“Our primary variety for malting is called Butta 12. It’s new, from the University of California-Davis plant breeding program and was develop specifically to grow well in the Sacramento Valley,” says Dave McLean, co-founder at Admiral Maltings in Alameda, California.

Butta 12 is the grain that goes into some of Admiral’s most widely known and award-winning malts, like Gallagher's Best, Feldblume and Admiral Pils. It took the team at Davis twenty years to perfect Butta 12.

McLean says, “There are a lot of variables with any grain, old or new, based on terroir, farming practices and malting practices. A good maltster should be able to work with a specific variety to coax out the brewing or distilling characteristics they are looking for as long as the malt meets certain basic specs.”

Tom Hutchison, owner of Gold Rush Malt in Baker City, Oregon, epitomizes this sense of McLean’s ‘good maltster.’ He’s a one-man operation. He sources the grain, he malts it, and he even delivers it by forklift to buyers that live or work close enough to his malt house.

Gold Rush Malt made a huge impact on the craft malt landscape this year by sweeping every category in the 2021 Malt Cup––a feat no other maltster has accomplished.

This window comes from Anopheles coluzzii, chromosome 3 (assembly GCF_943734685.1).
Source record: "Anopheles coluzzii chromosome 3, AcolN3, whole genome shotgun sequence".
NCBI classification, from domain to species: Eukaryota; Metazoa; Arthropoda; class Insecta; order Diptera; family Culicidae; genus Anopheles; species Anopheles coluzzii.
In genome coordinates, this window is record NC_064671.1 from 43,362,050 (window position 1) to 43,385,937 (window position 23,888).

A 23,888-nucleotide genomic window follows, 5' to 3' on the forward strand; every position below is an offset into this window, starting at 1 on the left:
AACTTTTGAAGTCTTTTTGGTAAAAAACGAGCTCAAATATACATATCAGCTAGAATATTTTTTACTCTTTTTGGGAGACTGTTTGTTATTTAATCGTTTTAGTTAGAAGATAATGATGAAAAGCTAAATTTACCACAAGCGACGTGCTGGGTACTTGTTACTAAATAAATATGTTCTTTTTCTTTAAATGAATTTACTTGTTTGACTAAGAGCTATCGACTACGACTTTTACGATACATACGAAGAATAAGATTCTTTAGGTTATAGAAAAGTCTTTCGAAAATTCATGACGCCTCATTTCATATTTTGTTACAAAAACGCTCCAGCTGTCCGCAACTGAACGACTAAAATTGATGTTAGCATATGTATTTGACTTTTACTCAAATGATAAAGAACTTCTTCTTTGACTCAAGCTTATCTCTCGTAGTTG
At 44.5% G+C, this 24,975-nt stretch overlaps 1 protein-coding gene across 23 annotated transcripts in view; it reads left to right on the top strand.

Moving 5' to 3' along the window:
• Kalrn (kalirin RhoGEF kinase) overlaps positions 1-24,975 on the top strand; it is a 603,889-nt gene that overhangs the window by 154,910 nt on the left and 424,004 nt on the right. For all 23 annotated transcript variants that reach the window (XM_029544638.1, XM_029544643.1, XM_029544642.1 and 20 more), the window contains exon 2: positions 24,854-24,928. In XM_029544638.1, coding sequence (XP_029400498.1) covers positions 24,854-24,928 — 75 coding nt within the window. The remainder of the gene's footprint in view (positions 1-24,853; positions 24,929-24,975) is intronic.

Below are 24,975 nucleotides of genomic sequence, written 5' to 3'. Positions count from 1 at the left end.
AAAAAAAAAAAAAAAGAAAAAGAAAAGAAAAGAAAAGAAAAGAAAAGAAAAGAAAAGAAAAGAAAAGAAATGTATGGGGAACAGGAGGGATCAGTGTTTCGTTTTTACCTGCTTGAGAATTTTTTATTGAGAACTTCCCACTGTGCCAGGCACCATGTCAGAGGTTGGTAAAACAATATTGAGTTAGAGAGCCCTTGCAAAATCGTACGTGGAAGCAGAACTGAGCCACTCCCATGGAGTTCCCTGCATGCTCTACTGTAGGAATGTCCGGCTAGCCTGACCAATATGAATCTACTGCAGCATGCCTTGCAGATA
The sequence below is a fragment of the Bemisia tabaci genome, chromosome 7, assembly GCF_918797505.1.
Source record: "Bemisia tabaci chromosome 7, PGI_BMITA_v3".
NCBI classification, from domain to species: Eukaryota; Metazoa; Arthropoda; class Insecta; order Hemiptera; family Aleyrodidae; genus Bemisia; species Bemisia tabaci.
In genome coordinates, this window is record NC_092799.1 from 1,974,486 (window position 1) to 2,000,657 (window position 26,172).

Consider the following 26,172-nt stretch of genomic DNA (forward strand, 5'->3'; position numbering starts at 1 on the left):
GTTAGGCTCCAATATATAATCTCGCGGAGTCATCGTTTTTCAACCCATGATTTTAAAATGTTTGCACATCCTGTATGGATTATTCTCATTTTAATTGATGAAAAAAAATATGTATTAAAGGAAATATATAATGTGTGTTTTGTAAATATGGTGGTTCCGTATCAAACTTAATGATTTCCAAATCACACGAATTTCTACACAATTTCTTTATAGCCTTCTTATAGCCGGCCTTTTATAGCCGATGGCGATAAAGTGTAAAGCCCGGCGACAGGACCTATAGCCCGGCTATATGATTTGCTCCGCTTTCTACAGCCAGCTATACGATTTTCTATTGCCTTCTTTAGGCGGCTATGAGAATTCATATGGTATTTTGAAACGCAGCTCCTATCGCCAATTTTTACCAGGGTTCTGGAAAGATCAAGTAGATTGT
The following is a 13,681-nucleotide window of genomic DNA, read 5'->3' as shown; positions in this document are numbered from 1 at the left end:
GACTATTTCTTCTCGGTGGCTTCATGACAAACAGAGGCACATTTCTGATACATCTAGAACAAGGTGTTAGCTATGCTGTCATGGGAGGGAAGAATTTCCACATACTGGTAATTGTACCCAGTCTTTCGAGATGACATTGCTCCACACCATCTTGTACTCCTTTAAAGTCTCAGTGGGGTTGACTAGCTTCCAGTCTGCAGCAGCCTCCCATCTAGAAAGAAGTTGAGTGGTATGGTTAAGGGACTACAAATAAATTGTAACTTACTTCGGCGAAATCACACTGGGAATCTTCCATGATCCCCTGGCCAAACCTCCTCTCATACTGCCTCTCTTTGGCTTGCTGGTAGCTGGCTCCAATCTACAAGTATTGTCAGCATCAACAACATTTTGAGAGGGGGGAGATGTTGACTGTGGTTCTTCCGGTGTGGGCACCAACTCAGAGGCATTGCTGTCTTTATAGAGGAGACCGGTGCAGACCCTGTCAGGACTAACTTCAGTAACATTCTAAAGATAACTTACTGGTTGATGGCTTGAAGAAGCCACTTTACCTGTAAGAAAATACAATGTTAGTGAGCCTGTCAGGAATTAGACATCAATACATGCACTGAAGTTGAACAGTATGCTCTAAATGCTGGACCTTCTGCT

The Cup awards bronze, silver and gold medals in two rotating varietal categories and then offers an additional award for best in show. This year’s varietals were Pilsen and Pale Malts, with Admiral Maltings taking bronze in Pilsen.

“You never know till you have tried a grain how well it will malt,” says Hutchison. “There is so much variety in climates that are reflected in the malt a particular grain will make. I seem to have stumbled on the right combination of variety and local climate. But I always say, each batch is a challenge and will behave differently. When it was time to send in the two submissions, I pulled a bag each of Gold Rush Pilsner and Pale off the pallets in inventory, removed the required amount for the contest and sent them in. There was nothing special about these batches, just normal everyday production.”

Craft can mean so many things. It’s a noun, a verb and an adjective. It’s a thing we work on, the way we work on it, and the reason we take to the task at all. Craft malt allows maltsters to put their mark on brewing in the most fundamental way.


malt gets sorted mechanically

Comments

GerneyLee Carter's picture
Amazing stuff. Where is barley most indigenous? Good for Cornell!

Comments

GerneyLee Carter's picture
Amazing stuff. Where is barley most indigenous? Good for Cornell!